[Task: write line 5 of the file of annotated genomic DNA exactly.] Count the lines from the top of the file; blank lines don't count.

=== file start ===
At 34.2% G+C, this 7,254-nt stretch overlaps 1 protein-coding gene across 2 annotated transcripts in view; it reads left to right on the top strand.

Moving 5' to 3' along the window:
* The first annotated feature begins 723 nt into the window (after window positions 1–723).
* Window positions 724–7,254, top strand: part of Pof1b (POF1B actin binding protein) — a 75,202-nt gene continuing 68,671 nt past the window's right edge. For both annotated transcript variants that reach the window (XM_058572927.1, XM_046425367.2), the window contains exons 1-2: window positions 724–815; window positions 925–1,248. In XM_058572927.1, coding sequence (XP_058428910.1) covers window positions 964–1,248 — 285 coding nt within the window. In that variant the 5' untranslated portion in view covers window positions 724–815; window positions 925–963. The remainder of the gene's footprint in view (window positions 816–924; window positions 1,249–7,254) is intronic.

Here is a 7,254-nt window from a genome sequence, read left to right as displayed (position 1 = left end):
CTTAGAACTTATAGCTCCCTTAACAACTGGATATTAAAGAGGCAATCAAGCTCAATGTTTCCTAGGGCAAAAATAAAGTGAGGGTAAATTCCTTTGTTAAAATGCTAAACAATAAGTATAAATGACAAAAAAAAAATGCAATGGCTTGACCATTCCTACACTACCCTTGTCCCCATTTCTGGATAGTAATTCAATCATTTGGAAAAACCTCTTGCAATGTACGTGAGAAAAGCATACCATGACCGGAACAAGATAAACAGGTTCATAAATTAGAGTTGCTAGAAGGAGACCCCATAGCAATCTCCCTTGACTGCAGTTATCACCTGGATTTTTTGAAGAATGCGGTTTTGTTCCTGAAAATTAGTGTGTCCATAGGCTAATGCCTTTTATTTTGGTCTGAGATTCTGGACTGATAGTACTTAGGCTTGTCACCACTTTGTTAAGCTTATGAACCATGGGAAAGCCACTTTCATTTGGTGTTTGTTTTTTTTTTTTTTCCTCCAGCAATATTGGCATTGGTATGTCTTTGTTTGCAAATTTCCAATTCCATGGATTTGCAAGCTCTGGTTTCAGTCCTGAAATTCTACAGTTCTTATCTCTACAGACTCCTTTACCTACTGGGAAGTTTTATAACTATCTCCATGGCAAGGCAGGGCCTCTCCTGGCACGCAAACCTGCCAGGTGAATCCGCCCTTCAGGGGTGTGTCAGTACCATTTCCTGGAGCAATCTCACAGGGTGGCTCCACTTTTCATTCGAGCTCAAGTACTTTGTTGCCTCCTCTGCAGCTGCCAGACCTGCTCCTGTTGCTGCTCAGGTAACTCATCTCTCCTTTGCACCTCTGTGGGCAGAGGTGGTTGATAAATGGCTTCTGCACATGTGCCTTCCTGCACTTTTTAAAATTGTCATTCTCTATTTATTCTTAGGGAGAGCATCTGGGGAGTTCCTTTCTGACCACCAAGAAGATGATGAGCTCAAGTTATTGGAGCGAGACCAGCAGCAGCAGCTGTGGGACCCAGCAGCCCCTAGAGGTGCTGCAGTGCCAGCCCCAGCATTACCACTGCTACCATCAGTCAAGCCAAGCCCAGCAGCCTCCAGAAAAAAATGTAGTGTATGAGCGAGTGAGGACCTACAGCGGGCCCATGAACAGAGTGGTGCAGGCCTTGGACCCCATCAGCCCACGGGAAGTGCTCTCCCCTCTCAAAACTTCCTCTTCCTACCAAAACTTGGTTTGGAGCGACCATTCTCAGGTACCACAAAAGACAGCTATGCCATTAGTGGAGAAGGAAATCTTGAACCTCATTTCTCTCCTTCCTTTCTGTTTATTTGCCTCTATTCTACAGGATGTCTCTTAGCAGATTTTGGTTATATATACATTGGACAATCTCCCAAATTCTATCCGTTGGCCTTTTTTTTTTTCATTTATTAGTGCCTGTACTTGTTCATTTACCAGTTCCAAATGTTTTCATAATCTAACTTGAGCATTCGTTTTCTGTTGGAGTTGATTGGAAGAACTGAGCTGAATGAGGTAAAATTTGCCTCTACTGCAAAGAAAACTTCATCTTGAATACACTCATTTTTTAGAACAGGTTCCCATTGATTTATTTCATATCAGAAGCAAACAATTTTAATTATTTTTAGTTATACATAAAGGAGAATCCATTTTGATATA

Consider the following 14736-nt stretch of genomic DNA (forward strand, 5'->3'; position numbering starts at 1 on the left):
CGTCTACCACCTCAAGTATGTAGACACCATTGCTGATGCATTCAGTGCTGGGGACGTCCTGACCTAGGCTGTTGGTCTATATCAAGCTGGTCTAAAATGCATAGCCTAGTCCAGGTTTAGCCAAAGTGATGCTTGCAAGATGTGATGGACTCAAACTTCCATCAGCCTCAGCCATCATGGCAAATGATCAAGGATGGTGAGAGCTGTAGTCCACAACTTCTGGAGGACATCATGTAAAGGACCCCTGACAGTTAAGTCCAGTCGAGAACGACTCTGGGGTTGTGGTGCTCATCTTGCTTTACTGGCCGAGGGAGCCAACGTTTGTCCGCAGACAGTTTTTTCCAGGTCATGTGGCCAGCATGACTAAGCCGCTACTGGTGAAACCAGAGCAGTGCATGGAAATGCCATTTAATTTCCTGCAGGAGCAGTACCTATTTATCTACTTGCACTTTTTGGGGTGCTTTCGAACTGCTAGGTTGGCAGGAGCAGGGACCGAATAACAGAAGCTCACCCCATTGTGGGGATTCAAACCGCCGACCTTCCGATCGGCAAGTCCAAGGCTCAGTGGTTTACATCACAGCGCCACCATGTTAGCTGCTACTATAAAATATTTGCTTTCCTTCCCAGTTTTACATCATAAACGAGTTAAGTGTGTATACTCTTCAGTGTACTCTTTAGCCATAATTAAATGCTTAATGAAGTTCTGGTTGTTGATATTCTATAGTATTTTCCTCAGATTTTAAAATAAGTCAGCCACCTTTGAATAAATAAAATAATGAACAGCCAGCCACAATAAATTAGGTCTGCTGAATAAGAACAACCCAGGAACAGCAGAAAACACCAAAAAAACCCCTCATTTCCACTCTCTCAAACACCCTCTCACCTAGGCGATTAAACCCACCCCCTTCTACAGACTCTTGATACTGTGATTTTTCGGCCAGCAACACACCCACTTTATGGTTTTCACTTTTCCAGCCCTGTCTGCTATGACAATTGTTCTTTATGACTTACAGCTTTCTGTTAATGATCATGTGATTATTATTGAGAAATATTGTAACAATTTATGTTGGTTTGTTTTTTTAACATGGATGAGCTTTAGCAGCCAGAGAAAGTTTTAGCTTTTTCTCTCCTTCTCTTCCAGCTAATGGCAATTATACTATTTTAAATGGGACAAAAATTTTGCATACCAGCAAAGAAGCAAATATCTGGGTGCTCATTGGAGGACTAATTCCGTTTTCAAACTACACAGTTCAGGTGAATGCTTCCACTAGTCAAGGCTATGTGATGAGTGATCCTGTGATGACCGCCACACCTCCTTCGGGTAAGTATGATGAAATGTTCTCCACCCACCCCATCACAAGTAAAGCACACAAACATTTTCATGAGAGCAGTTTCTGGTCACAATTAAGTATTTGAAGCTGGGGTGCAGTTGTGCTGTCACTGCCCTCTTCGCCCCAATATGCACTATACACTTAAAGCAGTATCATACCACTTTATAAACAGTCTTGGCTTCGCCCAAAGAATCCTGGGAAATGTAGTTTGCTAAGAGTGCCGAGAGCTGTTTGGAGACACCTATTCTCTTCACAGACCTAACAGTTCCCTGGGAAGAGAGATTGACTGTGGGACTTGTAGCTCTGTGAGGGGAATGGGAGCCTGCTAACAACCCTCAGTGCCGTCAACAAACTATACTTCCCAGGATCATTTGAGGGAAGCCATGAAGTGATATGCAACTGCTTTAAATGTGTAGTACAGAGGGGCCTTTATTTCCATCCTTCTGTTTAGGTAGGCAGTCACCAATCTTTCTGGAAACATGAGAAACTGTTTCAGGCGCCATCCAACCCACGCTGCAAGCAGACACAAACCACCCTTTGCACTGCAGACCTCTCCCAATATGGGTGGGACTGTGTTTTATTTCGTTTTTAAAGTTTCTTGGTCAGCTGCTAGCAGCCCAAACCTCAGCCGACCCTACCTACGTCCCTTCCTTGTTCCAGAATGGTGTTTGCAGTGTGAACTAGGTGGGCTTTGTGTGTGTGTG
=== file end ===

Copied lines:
Here is a 7,254-nt window from a genome sequence, read left to right as displayed (position 1 = left end):